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Using Bi-metal


#1

There are two widely used precious bi-metals on the market today, as
far as I know. One is 1/20th 18k gold over sterling. This is a
material I developed and had manufactured for me in the mid 1980s
and then threw open to the field. It is made by Stern -Leach in
Attleboro, MA. and is still made to my original instructions. They
have large minimum orders so it is now distributed in smaller
quantities by Hauser and Miller in St. Louis. I don’t get a
commission or anything on this, which is fine with me. The material
is a recipe variation on gold filled (which is usually 1/20th 14k
over brass or other base metals). These proportions are by weight.
Since gold is heavier than silver the layer of the gold is therefore
less than 1/20 of the silver in thickness. How much less I will
leave to those of you inclined to do the math. It was most likely
manufactured by others before I reintroduced to our field. When I
was first trying to find someone to make it, I was told that they
did something like this during the copper shortages of World War II.

The other product is 1/8 22k gold over silver (I think it is
sterling but it might be fine silver). I assume this is also by
weight, since that is standard industry practice. The layer of gold
is much heavier in this product. As a result it is more expensive.
With that expense comes the beautiful color of that 22k and added
thickness of gold. This is made by Philip Baldwin, from the Seattle
area, for Reactive Metals.

Both products can be roller printed, soldered with a little care and
used for wide applications. Good stuff at a good price. On mine I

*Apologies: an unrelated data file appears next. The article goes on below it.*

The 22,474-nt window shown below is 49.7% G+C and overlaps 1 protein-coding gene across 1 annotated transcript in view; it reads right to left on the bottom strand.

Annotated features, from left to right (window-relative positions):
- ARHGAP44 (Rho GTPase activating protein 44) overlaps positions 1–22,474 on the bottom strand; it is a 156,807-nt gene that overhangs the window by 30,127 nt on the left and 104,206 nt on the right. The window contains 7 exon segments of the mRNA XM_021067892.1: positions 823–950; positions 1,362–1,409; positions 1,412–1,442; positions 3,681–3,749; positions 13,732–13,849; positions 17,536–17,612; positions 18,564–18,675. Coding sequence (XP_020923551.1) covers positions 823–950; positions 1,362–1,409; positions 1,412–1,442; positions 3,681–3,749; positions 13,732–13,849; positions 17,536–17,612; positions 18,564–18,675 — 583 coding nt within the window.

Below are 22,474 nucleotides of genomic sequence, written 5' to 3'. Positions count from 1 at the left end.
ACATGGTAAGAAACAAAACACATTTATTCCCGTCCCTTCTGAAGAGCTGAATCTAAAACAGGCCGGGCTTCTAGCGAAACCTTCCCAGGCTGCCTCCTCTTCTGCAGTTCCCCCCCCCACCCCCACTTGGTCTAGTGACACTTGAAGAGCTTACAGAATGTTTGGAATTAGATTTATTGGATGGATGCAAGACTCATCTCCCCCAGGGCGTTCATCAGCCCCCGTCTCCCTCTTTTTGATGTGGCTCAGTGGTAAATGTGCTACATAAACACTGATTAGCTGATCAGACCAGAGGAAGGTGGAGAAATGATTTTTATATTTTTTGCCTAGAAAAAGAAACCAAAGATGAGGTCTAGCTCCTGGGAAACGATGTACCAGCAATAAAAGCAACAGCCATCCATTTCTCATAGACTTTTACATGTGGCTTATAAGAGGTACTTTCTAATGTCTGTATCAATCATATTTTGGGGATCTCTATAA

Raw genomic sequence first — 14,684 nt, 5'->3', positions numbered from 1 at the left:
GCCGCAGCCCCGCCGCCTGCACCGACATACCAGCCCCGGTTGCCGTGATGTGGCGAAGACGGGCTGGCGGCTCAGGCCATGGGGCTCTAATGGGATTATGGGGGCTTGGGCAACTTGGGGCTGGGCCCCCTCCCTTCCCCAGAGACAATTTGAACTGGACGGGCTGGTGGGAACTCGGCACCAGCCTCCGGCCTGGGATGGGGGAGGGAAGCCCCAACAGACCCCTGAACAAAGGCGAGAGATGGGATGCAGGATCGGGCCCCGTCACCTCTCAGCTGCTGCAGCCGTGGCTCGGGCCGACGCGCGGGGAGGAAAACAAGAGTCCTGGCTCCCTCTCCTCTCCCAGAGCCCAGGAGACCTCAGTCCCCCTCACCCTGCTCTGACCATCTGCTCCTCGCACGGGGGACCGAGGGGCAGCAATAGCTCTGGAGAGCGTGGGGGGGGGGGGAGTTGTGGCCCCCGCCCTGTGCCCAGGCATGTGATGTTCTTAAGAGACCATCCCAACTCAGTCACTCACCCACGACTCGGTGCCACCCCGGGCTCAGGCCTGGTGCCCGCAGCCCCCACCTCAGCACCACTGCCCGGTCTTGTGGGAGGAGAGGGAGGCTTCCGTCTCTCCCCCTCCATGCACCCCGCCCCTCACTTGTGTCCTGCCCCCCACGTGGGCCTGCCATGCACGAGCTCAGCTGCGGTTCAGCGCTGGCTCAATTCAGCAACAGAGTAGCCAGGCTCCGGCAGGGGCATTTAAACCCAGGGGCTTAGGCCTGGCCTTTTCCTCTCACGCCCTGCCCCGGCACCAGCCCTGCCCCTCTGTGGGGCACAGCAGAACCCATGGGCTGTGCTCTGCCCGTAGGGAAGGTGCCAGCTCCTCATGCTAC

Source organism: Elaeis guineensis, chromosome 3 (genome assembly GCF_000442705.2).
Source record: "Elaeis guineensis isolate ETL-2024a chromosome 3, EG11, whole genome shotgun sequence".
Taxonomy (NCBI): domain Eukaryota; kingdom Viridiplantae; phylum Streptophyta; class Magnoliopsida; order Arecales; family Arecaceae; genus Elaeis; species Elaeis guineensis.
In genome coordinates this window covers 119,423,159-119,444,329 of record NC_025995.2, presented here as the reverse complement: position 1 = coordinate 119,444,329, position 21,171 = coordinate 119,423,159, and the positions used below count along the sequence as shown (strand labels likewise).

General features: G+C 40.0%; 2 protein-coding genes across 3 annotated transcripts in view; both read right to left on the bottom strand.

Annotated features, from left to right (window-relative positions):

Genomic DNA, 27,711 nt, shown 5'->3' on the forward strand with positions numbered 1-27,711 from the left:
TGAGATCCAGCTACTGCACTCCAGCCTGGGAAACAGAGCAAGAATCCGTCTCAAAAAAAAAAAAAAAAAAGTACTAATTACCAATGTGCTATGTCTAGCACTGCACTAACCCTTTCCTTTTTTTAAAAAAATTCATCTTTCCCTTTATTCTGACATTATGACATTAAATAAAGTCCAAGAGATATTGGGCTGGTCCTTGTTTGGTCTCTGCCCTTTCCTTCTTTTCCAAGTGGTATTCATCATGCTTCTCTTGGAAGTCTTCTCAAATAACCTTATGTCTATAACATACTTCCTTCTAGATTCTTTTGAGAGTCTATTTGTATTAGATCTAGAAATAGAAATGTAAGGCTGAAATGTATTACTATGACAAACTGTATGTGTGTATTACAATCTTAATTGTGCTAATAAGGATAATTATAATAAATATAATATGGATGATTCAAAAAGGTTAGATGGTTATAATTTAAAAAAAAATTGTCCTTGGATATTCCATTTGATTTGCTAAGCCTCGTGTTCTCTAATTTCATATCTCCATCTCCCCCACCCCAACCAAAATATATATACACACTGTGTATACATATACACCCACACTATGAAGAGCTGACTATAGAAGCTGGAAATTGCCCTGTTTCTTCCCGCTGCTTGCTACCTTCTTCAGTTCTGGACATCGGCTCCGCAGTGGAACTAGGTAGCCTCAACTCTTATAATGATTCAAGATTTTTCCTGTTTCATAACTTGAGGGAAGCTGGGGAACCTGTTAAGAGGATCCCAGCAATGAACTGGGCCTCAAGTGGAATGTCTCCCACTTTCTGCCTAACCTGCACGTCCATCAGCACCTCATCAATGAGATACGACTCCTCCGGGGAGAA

avoid hard silver solder and usually start with medium. Most of my
application is sweat soldered so the color is not to much of a
concern. I always use something to prevent fire scale (usually Prips
flux) since if you get blush in this gold you won’t be able to sand
it off. Since it is a thin layer, any abrasion should be limited. I
usually roller print textures on it and brass brush finish it.

Both products are also much heavier on the gold that any traditional
plating would be. They hold up very well.

In terms of stamping, my impression is that they should be stamped
1/20 18k/sterling and 1/8 22k/sterling. That said I have always
stamped my production line 18k and sterling. If you want to get
technical, you could do what some of the users have done and have a
special stamp made. Whether you do or not may depend on where and
how you market your work. In the JCK world, I would have the stamp
made, in the craft shows where I show, it doesn’t seem necessary to
me.

two cents worth,

Don Friedlich


#2

Don, You can’t use the sterling stamp with the 1/20 18k stamp on the
same piece. The Stamping Act states "It is unfair or deceptive to
mark, describe, or otherwise represent all or part of an industry
product as “silver,” “solid silver,” “Sterling Silver,” "Sterling,“
or the abbreviation “Ster.” unless it is at least 925/1,000ths pure
silver.” so because you have laminated 50 parts per thousand 18k
gold onto the sterling it will assay out as somewhere between 875
and 887 parts per thousand silver depending on how much silver is in
the 18K alloy.

This is one of those things where smiths say "gee you should be

able to do this because I am not deceiving anyone, in fact I am
giving them something more valuable" but the reality is the law does
not take this into consideration. As I have said before about this